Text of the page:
The Making Of Nebraska Brown
Tommy sat down beside me. His musky cologne smelled familiar. His espresso-colored brown hair parted over on the left side of his head draped over his ears in dogged springiness. I’d told him I liked it shorter. I knew that, too“Of course. We were supposed to meet there for lunch, like we always do on Tuesdays. What’s going on? Why are you playing games?”
I let my head fall into the cushion. Tears tempted me to cry them. They’d been behaving for hours now. I clamped my lids shut, breathed through my mouth“I’m not playing. I don’t know what happened. I can’t remember why I’m here or who I am. Who you are.”
His hand fell on my knee like winter’s first snow, easy and without a sound. When he spoke, he used that same tone—sweet and calm as dawn“Ana it’s me. Tommy. And you’re you. We’re us Have been for over a year.”
I wound my fingers with his, searched his face for the other half of this“us” he referred to. He pulled me close Caramel wafted at me from inside that bag, slapping me around, calling me silly. Tommy held the small of my back in his palm. His hands were large strong and sure, the kind of hands that had never had a frightened moment in their whole life.
1. How did you come up with the title The Making of Nebraska Brown?
1.Typically titles are either the first or last thing I decide. In some cases a title is the catalyst for an entire piece of work, though this is rare.
More often than not I assign a temporary working title to a novel and wait until the first draft is completed before pin down an official name. With this book the title was derived from a line spoken by one of the lead characters.
I like to choose something that is directly relevant, yet not obvious. I am drawn to titles that are different, that you aren’t likely to come across anyplace else.
2. What inspired you to write this book?
2.I wanted to create a story that somehow straddled two separate continents and yet were very much converged. have always had a fascination with Italy and its beautiful countryside and colorful natives. Similarly, I am drawn to Midwestern culture. It seemed natural to me to weave the two together and have one young woman’s life trapped between both. I also adore mysteries, so that aspect of the story was almost a given.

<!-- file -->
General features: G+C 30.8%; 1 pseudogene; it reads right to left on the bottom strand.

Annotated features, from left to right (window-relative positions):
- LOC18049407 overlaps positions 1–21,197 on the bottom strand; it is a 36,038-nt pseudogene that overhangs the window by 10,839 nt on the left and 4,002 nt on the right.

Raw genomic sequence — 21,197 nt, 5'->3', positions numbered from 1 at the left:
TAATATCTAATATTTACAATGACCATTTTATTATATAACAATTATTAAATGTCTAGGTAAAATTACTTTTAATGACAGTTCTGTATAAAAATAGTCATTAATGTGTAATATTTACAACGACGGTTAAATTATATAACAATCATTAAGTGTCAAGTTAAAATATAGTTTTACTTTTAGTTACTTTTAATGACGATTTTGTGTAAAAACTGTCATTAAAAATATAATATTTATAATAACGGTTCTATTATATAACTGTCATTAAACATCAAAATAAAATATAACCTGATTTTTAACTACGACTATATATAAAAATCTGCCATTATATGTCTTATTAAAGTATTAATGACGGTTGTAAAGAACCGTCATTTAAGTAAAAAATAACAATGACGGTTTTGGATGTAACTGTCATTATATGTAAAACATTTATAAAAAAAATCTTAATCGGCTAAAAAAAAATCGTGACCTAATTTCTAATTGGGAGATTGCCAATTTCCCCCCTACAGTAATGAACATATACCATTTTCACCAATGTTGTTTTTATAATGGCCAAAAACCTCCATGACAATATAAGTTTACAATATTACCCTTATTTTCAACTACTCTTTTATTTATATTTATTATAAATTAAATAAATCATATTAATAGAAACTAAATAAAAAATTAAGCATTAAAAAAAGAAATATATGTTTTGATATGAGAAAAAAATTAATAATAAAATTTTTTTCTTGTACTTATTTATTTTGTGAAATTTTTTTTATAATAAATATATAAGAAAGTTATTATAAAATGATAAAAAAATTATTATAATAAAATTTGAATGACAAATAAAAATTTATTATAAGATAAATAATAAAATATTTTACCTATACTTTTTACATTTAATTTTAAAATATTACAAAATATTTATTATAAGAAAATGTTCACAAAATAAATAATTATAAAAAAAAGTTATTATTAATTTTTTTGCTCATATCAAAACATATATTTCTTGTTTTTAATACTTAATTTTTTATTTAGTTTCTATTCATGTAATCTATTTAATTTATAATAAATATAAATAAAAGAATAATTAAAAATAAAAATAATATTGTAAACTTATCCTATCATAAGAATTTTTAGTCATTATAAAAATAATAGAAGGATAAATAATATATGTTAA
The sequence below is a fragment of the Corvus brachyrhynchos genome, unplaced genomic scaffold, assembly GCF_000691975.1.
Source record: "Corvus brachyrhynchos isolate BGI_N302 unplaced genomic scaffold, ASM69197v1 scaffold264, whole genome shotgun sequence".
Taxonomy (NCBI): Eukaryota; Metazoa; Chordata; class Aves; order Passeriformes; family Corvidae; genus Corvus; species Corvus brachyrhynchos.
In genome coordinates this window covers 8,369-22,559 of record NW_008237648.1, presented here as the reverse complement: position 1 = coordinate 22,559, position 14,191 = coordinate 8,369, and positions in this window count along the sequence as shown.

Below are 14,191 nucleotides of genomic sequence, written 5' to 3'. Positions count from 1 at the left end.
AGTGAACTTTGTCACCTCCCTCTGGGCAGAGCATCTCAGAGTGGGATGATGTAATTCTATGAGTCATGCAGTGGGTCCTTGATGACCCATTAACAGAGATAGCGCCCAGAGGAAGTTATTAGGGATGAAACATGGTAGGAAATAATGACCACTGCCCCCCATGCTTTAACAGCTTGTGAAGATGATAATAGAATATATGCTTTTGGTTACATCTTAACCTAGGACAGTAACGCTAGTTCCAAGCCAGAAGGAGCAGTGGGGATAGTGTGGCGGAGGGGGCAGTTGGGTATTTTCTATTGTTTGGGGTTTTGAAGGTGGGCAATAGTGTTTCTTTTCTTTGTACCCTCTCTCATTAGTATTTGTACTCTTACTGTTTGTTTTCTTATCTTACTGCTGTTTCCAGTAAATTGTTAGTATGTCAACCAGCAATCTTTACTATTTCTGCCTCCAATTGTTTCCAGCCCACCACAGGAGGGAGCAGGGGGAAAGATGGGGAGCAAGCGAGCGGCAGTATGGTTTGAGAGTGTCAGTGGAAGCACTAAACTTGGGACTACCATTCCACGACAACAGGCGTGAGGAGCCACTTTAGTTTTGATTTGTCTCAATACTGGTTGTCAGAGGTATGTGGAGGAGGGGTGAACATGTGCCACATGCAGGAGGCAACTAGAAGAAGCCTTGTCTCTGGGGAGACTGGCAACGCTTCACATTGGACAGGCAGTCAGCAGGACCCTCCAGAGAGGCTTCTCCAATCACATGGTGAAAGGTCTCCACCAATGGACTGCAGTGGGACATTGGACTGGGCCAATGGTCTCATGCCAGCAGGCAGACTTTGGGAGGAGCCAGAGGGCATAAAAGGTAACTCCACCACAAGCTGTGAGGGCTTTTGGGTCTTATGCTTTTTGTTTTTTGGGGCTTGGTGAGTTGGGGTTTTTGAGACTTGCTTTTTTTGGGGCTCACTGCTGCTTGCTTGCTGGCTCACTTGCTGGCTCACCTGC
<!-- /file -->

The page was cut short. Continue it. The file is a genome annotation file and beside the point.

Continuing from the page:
3. How long have you been writing?
3.I’ve been writing ever since I was a young girl. I created notebooks ful of characters, scenes and scripts. I was also the type to keep a journal. always recorded my thoughts, feelings and observations. In addition to that, I was an avid reader. Nose in a book. Lost in the pages. Felt very much like home to me. After my kids were older and not as dependent on me I decided to take some creative writing classes to hone my craft. It’s safe to say that for me writing has been a lifetime in the making.
4. Was it hard for you to write this book?
4. The duality of the events (past and present) combined with revealing the details in bits and pieces definitely presented a few challenges.
I had to keep a “flow chart” in order to be sure things weren’t divulged out of order. However, I really enjoyed the experience of putting this one together.